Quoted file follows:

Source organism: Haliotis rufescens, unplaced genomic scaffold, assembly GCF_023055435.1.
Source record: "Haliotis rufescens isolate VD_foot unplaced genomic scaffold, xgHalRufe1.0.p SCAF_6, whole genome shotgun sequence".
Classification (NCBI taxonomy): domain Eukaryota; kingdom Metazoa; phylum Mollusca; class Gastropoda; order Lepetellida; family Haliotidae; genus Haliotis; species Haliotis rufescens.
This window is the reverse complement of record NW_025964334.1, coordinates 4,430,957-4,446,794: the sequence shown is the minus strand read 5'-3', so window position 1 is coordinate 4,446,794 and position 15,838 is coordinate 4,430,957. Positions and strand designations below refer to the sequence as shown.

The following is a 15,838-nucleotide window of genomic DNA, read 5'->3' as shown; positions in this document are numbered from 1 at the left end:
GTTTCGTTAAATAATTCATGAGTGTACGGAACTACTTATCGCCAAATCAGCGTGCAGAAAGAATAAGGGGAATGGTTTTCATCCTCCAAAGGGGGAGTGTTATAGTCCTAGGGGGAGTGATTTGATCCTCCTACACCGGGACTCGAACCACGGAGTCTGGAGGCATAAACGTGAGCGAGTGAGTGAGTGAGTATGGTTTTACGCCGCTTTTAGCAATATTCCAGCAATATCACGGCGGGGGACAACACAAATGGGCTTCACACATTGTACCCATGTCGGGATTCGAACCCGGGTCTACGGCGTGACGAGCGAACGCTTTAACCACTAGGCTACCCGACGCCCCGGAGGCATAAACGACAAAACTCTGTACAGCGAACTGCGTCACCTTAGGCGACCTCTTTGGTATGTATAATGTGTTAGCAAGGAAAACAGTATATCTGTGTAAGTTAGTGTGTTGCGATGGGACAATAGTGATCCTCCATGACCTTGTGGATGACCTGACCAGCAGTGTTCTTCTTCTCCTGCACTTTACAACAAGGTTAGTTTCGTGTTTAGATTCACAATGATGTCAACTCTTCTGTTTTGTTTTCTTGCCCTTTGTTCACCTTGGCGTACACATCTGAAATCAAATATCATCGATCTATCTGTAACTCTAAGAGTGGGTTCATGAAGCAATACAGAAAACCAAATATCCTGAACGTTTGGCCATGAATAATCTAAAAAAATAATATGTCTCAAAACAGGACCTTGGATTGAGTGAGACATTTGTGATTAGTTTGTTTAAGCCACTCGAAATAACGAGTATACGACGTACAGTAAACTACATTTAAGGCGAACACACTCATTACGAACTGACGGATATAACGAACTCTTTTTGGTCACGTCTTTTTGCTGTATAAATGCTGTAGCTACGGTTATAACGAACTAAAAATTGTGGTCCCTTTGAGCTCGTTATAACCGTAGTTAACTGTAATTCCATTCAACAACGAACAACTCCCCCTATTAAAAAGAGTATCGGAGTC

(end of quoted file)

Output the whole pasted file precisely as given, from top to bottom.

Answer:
Source organism: Haliotis rufescens, unplaced genomic scaffold, assembly GCF_023055435.1.
Source record: "Haliotis rufescens isolate VD_foot unplaced genomic scaffold, xgHalRufe1.0.p SCAF_6, whole genome shotgun sequence".
Classification (NCBI taxonomy): domain Eukaryota; kingdom Metazoa; phylum Mollusca; class Gastropoda; order Lepetellida; family Haliotidae; genus Haliotis; species Haliotis rufescens.
This window is the reverse complement of record NW_025964334.1, coordinates 4,430,957-4,446,794: the sequence shown is the minus strand read 5'-3', so window position 1 is coordinate 4,446,794 and position 15,838 is coordinate 4,430,957. Positions and strand designations below refer to the sequence as shown.

The following is a 15,838-nucleotide window of genomic DNA, read 5'->3' as shown; positions in this document are numbered from 1 at the left end:
GTTTCGTTAAATAATTCATGAGTGTACGGAACTACTTATCGCCAAATCAGCGTGCAGAAAGAATAAGGGGAATGGTTTTCATCCTCCAAAGGGGGAGTGTTATAGTCCTAGGGGGAGTGATTTGATCCTCCTACACCGGGACTCGAACCACGGAGTCTGGAGGCATAAACGTGAGCGAGTGAGTGAGTGAGTATGGTTTTACGCCGCTTTTAGCAATATTCCAGCAATATCACGGCGGGGGACAACACAAATGGGCTTCACACATTGTACCCATGTCGGGATTCGAACCCGGGTCTACGGCGTGACGAGCGAACGCTTTAACCACTAGGCTACCCGACGCCCCGGAGGCATAAACGACAAAACTCTGTACAGCGAACTGCGTCACCTTAGGCGACCTCTTTGGTATGTATAATGTGTTAGCAAGGAAAACAGTATATCTGTGTAAGTTAGTGTGTTGCGATGGGACAATAGTGATCCTCCATGACCTTGTGGATGACCTGACCAGCAGTGTTCTTCTTCTCCTGCACTTTACAACAAGGTTAGTTTCGTGTTTAGATTCACAATGATGTCAACTCTTCTGTTTTGTTTTCTTGCCCTTTGTTCACCTTGGCGTACACATCTGAAATCAAATATCATCGATCTATCTGTAACTCTAAGAGTGGGTTCATGAAGCAATACAGAAAACCAAATATCCTGAACGTTTGGCCATGAATAATCTAAAAAAATAATATGTCTCAAAACAGGACCTTGGATTGAGTGAGACATTTGTGATTAGTTTGTTTAAGCCACTCGAAATAACGAGTATACGACGTACAGTAAACTACATTTAAGGCGAACACACTCATTACGAACTGACGGATATAACGAACTCTTTTTGGTCACGTCTTTTTGCTGTATAAATGCTGTAGCTACGGTTATAACGAACTAAAAATTGTGGTCCCTTTGAGCTCGTTATAACCGTAGTTAACTGTAATTCCATTCAACAACGAACAACTCCCCCTATTAAAAAGAGTATCGGAGTC